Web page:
Jonas Van Genechten rewarded his IAM Cycling team from their efforts in their last Grand Tour when he outpowered a bunch depleted by a crash shortly before the line to win the 7th stage of the Vuelta in Puebla de Sanabria. The peloton had just reeled in escapees Luis Leon Sanchez (Astana) and Simon Clarke (Cannondale-Drapac) when Alberto Contador and several other riders hit the canvas, splitting the pack. Van Genechten did not miss his chance to surge and hand his team, who fold at the end...
The stage in videos
- Onboard camera - Stage 7 (Maceda / Puebla...
- Summary - Stage 7 (Maceda / Puebla de...
- Last kilometer - Stage 7 - La Vuelta a...
The stage in pictures
The glacier heritage
Although the entire stage unfolds on very ancient rocks, this time it finishes in a recent landscape, left to us by the last glacial phase, on several mountains.
From Maceda and, later, from Allariz, we will pass through large areas of granite, gneiss and slate rocks. The emergence of these rocks has fascinated humans since prehistoric times and were chosen as sanctuaries or magical places, places that are marked with petroglyphs (rock carvings) and other inscriptions, such as the San Vitorio petroglyphs in Baños de Molgas, just a few kilometres away from the race's itinerary.
For the majority of the stage, the geo-diversity is only visible if you pay particular attention to details. Experts use the term “biostasy” to refer to the periods in which a favourable climate and relief stability allow for the development of vegetation and deep, increasingly fertile grounds to take place. This was the case in most of Galicia over the past several million years, which is why earth and vegetation cover almost every rock. How are geological maps created when the rocks cannot be seen? Geologists have developed increasingly sophisticated, detective-like strategies.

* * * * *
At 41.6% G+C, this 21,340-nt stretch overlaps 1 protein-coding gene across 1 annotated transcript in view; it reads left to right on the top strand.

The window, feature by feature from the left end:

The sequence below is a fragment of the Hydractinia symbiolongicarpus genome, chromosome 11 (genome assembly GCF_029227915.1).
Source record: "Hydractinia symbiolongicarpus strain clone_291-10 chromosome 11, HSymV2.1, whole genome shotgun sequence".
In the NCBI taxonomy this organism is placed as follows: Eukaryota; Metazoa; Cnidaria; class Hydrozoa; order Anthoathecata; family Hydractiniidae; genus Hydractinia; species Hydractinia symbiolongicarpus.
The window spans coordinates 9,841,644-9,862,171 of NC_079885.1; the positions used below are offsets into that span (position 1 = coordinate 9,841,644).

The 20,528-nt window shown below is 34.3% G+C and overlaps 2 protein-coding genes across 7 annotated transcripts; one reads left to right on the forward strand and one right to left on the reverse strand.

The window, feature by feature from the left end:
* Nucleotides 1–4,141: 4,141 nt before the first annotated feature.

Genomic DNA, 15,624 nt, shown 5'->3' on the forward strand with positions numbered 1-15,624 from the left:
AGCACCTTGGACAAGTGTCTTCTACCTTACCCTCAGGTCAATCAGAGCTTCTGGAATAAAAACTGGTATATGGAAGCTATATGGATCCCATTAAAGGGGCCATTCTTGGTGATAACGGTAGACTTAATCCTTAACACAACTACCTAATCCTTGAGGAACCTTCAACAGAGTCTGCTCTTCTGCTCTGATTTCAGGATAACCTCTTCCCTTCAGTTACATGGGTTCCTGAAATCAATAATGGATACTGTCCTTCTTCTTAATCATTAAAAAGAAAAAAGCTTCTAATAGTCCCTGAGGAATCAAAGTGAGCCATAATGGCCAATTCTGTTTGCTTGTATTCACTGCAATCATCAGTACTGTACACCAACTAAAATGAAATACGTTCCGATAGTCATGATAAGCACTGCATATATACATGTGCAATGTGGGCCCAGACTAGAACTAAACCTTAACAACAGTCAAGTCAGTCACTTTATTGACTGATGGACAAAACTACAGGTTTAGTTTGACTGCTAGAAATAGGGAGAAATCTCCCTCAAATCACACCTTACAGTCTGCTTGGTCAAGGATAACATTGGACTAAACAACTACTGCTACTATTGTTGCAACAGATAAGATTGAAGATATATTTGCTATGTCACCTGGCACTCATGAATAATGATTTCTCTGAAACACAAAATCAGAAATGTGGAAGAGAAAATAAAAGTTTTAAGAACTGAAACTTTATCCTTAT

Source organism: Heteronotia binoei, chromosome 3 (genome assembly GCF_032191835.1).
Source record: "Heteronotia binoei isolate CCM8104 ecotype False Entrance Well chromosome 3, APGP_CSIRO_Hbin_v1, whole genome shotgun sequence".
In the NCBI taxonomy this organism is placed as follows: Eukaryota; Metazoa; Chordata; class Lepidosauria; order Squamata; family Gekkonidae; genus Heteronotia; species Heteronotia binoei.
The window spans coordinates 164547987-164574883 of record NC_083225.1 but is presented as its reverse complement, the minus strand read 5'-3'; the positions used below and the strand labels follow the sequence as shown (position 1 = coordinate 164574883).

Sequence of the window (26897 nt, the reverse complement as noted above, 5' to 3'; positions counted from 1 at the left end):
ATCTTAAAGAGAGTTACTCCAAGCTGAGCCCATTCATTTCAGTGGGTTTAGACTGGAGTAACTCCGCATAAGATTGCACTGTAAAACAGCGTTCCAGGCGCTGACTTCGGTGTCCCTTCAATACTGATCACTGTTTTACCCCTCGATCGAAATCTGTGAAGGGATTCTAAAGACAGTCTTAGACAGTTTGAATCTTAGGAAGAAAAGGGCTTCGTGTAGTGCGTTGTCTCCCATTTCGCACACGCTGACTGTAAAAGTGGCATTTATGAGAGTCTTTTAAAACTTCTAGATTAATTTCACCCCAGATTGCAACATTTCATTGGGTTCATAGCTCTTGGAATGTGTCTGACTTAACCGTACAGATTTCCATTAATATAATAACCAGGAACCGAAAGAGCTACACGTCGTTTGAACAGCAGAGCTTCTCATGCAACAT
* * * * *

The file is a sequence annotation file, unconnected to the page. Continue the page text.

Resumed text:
In the central part of the stage, the route crosses the Limia depression, an area between mountains limited by ancient faults that moved recently (a few million years is not much in the history of the Earth). This formed a basin that was filled with river sediments where the Antela lagoon was located, before it was drained in the 1950s, when Spain was drying up its wetlands in a battle against malaria. Nowadays, it is an agricultural area that enjoys one of the region's rare plains.
But the stage's main geological attraction awaits us near the finish-line. The Sanabria Lake has an incomparable landscape and, with its 318 surface hectares and a depth of up to 51 metres, it is the largest glacial lake in the Iberian Peninsula.
During the Quaternary most recent glacial phases, around 100,000 years ago, a large glacier settled on these mountains, forming a miniature ice cap. Ice strips spilled from that ice mass, moving glaciers that, like excavators, created deep canyons in the region's granite. One of the ice strips followed the current flow of the Tera River, was 15 kilometres long and reached a width of over 300 metres of glacial ice.
When glaciation ended abruptly around 12,000 years ago, it left behind a heritage of deep canyons, hanging valleys, roches moutonnées, glacial ridges, moraine and, the most characteristic element of the Natural Park and of the entire region: the Sanabria Lake.
Glacier. Ice mass that flows as a consequence of the differences in pressure between one area and another. Its flow shapes the topography through the processes of erosion and sedimentation.
Jersey wearers after the stage 21
Receive exclusive news about the Vuelta